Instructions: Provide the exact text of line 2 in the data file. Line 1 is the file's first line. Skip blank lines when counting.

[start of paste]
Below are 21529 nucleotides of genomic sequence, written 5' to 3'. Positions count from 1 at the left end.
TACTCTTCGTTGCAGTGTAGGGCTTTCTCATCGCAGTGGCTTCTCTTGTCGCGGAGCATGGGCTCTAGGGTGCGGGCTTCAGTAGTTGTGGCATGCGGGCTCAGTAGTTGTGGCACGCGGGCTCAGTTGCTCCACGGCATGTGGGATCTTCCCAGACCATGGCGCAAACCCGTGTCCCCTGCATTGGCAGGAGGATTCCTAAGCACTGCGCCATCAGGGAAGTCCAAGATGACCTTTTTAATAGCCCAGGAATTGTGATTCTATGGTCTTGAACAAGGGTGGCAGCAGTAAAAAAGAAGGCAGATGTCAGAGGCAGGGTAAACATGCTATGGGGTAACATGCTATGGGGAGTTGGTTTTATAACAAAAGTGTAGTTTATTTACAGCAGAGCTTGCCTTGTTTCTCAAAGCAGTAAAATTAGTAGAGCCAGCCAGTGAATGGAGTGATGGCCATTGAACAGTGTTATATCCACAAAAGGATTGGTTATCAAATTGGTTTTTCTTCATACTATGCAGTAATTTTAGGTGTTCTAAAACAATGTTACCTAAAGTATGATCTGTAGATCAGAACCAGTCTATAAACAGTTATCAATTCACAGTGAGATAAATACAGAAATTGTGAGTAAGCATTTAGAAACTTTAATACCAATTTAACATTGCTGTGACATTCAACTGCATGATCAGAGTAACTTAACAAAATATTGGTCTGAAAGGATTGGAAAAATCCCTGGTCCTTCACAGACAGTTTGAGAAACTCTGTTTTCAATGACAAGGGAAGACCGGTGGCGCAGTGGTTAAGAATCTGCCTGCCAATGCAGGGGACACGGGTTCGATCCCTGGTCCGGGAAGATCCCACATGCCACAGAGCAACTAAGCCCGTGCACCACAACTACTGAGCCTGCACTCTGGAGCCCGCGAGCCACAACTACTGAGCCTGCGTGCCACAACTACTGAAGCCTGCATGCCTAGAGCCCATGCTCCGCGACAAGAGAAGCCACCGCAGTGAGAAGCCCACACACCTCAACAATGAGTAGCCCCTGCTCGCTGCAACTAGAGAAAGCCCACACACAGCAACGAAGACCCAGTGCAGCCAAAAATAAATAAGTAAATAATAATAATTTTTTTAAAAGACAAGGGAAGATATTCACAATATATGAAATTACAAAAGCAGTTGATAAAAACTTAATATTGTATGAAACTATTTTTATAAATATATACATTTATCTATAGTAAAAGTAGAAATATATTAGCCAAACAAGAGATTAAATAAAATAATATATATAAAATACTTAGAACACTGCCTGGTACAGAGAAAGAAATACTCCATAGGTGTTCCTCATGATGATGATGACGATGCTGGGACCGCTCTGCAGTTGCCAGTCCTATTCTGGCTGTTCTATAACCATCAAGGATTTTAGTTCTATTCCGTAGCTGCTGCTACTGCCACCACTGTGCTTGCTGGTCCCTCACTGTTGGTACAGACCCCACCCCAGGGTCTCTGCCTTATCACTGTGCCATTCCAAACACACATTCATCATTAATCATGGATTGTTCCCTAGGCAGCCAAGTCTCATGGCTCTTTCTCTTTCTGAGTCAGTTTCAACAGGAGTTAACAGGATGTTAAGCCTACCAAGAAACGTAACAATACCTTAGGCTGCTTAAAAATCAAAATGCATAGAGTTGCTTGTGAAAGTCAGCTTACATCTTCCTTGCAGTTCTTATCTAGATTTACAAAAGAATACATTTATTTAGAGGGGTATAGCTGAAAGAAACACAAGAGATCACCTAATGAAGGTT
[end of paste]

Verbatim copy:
TACTCTTCGTTGCAGTGTAGGGCTTTCTCATCGCAGTGGCTTCTCTTGTCGCGGAGCATGGGCTCTAGGGTGCGGGCTTCAGTAGTTGTGGCATGCGGGCTCAGTAGTTGTGGCACGCGGGCTCAGTTGCTCCACGGCATGTGGGATCTTCCCAGACCATGGCGCAAACCCGTGTCCCCTGCATTGGCAGGAGGATTCCTAAGCACTGCGCCATCAGGGAAGTCCAAGATGACCTTTTTAATAGCCCAGGAATTGTGATTCTATGGTCTTGAACAAGGGTGGCAGCAGTAAAAAAGAAGGCAGATGTCAGAGGCAGGGTAAACATGCTATGGGGTAACATGCTATGGGGAGTTGGTTTTATAACAAAAGTGTAGTTTATTTACAGCAGAGCTTGCCTTGTTTCTCAAAGCAGTAAAATTAGTAGAGCCAGCCAGTGAATGGAGTGATGGCCATTGAACAGTGTTATATCCACAAAAGGATTGGTTATCAAATTGGTTTTTCTTCATACTATGCAGTAATTTTAGGTGTTCTAAAACAATGTTACCTAAAGTATGATCTGTAGATCAGAACCAGTCTATAAACAGTTATCAATTCACAGTGAGATAAATACAGAAATTGTGAGTAAGCATTTAGAAACTTTAATACCAATTTAACATTGCTGTGACATTCAACTGCATGATCAGAGTAACTTAACAAAATATTGGTCTGAAAGGATTGGAAAAATCCCTGGTCCTTCACAGACAGTTTGAGAAACTCTGTTTTCAATGACAAGGGAAGACCGGTGGCGCAGTGGTTAAGAATCTGCCTGCCAATGCAGGGGACACGGGTTCGATCCCTGGTCCGGGAAGATCCCACATGCCACAGAGCAACTAAGCCCGTGCACCACAACTACTGAGCCTGCACTCTGGAGCCCGCGAGCCACAACTACTGAGCCTGCGTGCCACAACTACTGAAGCCTGCATGCCTAGAGCCCATGCTCCGCGACAAGAGAAGCCACCGCAGTGAGAAGCCCACACACCTCAACAATGAGTAGCCCCTGCTCGCTGCAACTAGAGAAAGCCCACACACAGCAACGAAGACCCAGTGCAGCCAAAAATAAATAAGTAAATAATAATAATTTTTTTAAAAGACAAGGGAAGATATTCACAATATATGAAATTACAAAAGCAGTTGATAAAAACTTAATATTGTATGAAACTATTTTTATAAATATATACATTTATCTATAGTAAAAGTAGAAATATATTAGCCAAACAAGAGATTAAATAAAATAATATATATAAAATACTTAGAACACTGCCTGGTACAGAGAAAGAAATACTCCATAGGTGTTCCTCATGATGATGATGACGATGCTGGGACCGCTCTGCAGTTGCCAGTCCTATTCTGGCTGTTCTATAACCATCAAGGATTTTAGTTCTATTCCGTAGCTGCTGCTACTGCCACCACTGTGCTTGCTGGTCCCTCACTGTTGGTACAGACCCCACCCCAGGGTCTCTGCCTTATCACTGTGCCATTCCAAACACACATTCATCATTAATCATGGATTGTTCCCTAGGCAGCCAAGTCTCATGGCTCTTTCTCTTTCTGAGTCAGTTTCAACAGGAGTTAACAGGATGTTAAGCCTACCAAGAAACGTAACAATACCTTAGGCTGCTTAAAAATCAAAATGCATAGAGTTGCTTGTGAAAGTCAGCTTACATCTTCCTTGCAGTTCTTATCTAGATTTACAAAAGAATACATTTATTTAGAGGGGTATAGCTGAAAGAAACACAAGAGATCACCTAATGAAGGTT